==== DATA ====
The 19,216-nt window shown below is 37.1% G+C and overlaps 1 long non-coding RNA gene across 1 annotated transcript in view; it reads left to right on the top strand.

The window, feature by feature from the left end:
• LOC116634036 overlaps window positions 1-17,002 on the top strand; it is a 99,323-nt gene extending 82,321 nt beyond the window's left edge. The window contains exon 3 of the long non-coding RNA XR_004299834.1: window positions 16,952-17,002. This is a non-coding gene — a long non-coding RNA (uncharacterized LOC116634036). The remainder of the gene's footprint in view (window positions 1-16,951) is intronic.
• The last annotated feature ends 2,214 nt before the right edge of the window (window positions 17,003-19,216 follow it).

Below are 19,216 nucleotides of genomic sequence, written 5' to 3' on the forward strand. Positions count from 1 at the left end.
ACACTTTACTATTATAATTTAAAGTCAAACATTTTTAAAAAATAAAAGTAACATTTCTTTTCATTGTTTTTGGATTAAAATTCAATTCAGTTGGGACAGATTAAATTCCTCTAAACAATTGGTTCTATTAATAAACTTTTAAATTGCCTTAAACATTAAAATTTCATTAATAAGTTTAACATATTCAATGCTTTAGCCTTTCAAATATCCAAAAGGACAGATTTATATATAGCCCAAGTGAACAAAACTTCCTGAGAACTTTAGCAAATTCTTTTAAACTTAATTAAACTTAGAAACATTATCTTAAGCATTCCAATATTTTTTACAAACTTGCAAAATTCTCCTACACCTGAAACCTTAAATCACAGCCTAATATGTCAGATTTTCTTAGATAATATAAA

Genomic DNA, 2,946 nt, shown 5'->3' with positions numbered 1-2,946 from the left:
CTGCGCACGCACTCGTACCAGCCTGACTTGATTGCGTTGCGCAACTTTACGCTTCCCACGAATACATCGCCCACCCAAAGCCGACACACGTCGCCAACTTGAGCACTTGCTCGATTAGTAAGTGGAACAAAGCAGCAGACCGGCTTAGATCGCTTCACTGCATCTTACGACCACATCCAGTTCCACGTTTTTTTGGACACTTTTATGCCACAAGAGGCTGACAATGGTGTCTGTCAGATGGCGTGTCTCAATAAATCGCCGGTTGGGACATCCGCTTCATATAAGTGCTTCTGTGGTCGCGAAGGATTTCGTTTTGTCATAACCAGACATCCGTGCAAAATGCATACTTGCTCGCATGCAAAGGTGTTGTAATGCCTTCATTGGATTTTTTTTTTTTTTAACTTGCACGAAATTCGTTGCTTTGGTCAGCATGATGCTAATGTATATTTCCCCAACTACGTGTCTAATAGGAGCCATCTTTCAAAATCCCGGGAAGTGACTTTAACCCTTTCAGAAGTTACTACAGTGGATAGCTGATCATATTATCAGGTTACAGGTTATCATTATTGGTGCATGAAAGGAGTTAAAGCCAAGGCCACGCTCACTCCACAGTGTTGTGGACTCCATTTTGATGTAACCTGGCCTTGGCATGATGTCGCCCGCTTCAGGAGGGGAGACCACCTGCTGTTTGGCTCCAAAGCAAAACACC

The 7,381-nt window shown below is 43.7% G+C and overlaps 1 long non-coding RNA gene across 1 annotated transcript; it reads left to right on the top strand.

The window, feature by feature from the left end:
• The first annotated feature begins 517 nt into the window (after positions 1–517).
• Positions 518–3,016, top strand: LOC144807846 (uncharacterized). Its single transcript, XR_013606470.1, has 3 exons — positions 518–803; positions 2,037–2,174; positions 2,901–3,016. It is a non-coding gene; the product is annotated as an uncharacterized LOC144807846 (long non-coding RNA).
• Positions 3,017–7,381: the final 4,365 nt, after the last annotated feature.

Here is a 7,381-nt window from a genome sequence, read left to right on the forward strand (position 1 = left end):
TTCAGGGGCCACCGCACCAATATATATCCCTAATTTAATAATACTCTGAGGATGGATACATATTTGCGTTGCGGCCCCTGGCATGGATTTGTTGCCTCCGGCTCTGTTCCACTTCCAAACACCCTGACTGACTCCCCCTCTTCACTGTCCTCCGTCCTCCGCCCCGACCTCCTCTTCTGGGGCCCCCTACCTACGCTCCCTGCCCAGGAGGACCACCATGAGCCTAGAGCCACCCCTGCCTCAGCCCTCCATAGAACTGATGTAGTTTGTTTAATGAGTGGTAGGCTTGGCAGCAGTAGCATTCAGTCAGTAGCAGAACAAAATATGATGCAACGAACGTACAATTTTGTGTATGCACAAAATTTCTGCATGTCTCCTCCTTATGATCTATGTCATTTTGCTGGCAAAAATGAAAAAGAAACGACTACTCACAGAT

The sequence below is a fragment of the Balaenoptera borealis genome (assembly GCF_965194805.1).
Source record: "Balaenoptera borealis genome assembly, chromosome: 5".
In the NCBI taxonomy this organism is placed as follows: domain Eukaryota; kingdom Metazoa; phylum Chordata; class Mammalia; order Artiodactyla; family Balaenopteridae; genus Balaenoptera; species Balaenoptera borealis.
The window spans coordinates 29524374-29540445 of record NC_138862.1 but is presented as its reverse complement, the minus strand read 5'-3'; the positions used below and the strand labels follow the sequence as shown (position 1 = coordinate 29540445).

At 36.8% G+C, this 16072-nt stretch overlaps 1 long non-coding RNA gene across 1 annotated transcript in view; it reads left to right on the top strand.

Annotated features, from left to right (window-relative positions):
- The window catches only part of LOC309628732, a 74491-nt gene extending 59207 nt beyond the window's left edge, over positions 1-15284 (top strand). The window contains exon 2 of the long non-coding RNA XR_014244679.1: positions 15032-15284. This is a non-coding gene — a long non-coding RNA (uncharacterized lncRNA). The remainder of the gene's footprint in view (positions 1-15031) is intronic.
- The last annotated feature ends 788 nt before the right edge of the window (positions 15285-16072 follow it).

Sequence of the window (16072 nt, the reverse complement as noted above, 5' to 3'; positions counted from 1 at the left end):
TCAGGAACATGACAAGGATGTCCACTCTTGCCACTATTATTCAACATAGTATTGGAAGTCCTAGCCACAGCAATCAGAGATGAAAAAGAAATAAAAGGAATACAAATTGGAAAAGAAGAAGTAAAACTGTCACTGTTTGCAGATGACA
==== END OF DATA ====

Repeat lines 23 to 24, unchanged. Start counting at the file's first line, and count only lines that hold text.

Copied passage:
- The last annotated feature ends 788 nt before the right edge of the window (positions 15285-16072 follow it).

Sequence of the window (16072 nt, the reverse complement as noted above, 5' to 3'; positions counted from 1 at the left end):